Let PayPal solve that headache caused by the abysmal miles redemption options of your frequent flier program.Racking up airline miles may be the easy part for credit card users who have trouble finding a free ticket that doesn’t make them feel like they got cheated. Meanwhile, other redemption choices may seem lackluster.

That results in too many miles earned and too few ways to burn them.

PayPal has stepped in the cure the woes of unwitting mileage accumulators through a partnership with ezRez Software Inc., a provider of travel and loyalty software solutions.

Any airline or hotel membership programs that participate in this new offering by PayPal and ezRez Software will let members (who are also PayPal account holders) convert their miles or points into a digital currency, which can be spent at any online merchant that accepts PayPal.

It opens doors to a whole new dimension in miles and rewards redemption. In fact, it would even allow members to use their miles at other airlines.

For example, if a certain flight cannot be redeemed with miles at certain airline, that members can opt to fly with Southwest Airlines and JetBlue, both of which accept PayPal for online ticket purchases.

“With this partnership, airline and other reward program members will have access to the entire ‘catalog’ of merchandise the Internet offers by using their rewards anywhere PayPal is accepted,” said Dan Schatt, general manage of financial innovations at PayPal.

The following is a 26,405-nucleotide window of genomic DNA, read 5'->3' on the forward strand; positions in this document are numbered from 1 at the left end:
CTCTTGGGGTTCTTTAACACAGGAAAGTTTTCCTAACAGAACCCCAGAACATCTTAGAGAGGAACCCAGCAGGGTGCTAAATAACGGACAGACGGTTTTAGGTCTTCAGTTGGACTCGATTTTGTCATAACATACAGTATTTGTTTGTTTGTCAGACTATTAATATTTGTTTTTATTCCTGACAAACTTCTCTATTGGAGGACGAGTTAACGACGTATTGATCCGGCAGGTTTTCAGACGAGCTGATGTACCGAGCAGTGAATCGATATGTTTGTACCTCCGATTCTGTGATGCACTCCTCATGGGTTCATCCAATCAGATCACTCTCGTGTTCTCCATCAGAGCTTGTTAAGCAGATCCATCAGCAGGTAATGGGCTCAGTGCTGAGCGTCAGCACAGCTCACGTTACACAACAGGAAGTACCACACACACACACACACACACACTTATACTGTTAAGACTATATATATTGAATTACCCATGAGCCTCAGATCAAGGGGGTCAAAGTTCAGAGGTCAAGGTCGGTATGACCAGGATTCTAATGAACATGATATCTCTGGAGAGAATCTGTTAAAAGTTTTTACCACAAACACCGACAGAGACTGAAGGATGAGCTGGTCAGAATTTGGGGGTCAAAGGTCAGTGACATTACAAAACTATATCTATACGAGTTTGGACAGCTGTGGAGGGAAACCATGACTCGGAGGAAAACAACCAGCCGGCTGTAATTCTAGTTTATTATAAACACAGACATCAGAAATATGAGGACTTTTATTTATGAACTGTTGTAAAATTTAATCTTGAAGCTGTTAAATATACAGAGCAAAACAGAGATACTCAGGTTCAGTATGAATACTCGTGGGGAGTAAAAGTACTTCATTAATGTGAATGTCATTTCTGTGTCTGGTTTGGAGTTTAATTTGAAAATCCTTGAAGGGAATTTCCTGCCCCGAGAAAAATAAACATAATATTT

Redeeming Your Points Wisely

The first frequent flier program to let members redeem miles through PayPal is United Continental’s MileagePlus program, which will tout 85 million members when Continental’s OnePass program is merged with United’s Mileage program.

While this offering from ezRez Software and PayPal is an added benefit for travel rewards members, they should stay aware of how points on converted to dollars in PayPal. The points-to-cash conversion ratio will be determined by each individual rewards program.

As frequent travelers with airline credit cards may already know, it can be an arduous task to calculate how much each point is worth, especially when programs introduce tiered redemption levels.

So, it will require some basic arithmetic to figure out whether the miles-to-dollars conversion ratio is acceptable. If not, the smarter move may be to use credit cards that  accrue cash back rather than miles.

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